If you haven’t been to Calgary since the last boom happened, you’ll notice the skyline has filled in quite a bit. Large office towers dominate the downtown, and there is no shortage of expensive vehicles on the roads But, as it is still a city of around a million, it proves to be manageable and accessible — you aren’t long (even in a tractor) driving out of the city before you hit farmland.
Unfortunately for us, our time in the city was largely marked by some substantial mechanical difficulties. If you know Calgary, you may know how busy the Glenmore Trail can be during rush hour. Our trailer had two flats — on the same side — on this busy thoroughfare. Between removing the shredded tires and bent rims, tying our axles up, and limping to the nearest Kal Tire for help, this really cut into our time in the Stampede City.
We did, however, get back up and running. We were lucky enough to be in town for "Taste of Calgary", an annual food sampling event in the active Eau Claire neighbourhood. Jam packed with families, tourists, and young professionals, this event was a great way to become acquainted with the city. With vendors serving everything from beef-on-a-bun to Jamaican patties, it really showcased the culinary and cultural varieties of this Prairie city. And while it showcased what Alberta is perhaps best known for (other than oil) — grass-fed beef — a large variety of local meats, produce and cheese were used. If you happen to be visiting Calgary while the festival is on, be sure not to miss it.
This festival speaks largely to the growing urban interest in food and food production. From Halifax to Calgary, we’ve met urban 20-somethings passionate and involved in the local "foodie" scene. Be it taking more interest in the origins of their food, frequenting farm-markets and local retailers instead of chains, or simply having more of an interest in preparing their own foods instead of buying prepackaged, people are taking more time and effort with their food. It is almost as if the pendulum swung too far toward the microwave dinners — people now want to take a step back, and know what they are eating again. It is truly encouraging and exciting to see.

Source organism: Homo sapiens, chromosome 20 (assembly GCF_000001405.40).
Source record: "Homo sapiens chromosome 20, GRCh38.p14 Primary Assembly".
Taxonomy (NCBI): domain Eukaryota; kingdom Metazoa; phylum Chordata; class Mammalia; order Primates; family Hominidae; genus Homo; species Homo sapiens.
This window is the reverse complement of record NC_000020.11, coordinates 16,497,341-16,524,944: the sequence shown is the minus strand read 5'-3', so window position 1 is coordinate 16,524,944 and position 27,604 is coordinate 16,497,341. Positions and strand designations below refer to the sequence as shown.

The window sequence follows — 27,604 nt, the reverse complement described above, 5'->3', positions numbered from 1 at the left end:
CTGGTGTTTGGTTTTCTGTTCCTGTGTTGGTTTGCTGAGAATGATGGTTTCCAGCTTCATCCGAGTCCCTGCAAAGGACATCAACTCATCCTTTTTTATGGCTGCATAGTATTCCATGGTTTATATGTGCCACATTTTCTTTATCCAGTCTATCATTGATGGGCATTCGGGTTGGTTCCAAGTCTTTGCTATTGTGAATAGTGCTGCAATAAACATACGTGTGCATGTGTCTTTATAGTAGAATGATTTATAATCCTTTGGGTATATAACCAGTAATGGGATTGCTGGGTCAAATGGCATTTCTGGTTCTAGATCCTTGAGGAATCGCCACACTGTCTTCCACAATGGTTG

But, a trip to Calgary isn’t all about food! Touring around the city offers a variety of options — from Nose Hill Park to University of Calgary to the trendy Kensington neighbourhood, there is a fair amount to take in.
When in the city, you’ve got to make a stop at the Olympic Oval and Olympic Park — these truly first-call facilities are really something to see. While the facilities in many Olympic cities (take Montreal, for example) suffer the fate of under-use and a mountain of debt, Calgary’s are some of the best-used in the world. It is great to see!
But, of course, we had to get heading west. It’s not long out of the city until those big, beautiful mountains are looming, and the feeling of the landscape changes entirely. At the foot of the Rockies, it truly feels as though you’re at the gateway of something big. The farmland begins to drop off, and by the time you’re in Canmore, it is almost as though you’re in another world. Now we’re looking forward to the beauty of the mountains, all observed at a top speed of 18 miles per hour.
— John Varty and his fiancee Molly Daley are driving across Canada in an effort to speak to farmers about the issues that concern them, and to bring those concerns to urbanites. They’re doing it in an unusual fashion — towing a "farmhouse" behind a Massey Ferguson 1660 — and will post periodic reports here of their trek across the Prairies.
Across Canada in a farmhouse: New Norway to Calgary, Aug. 17, 2012
Cross-Canada tractor pull, July 26, 2012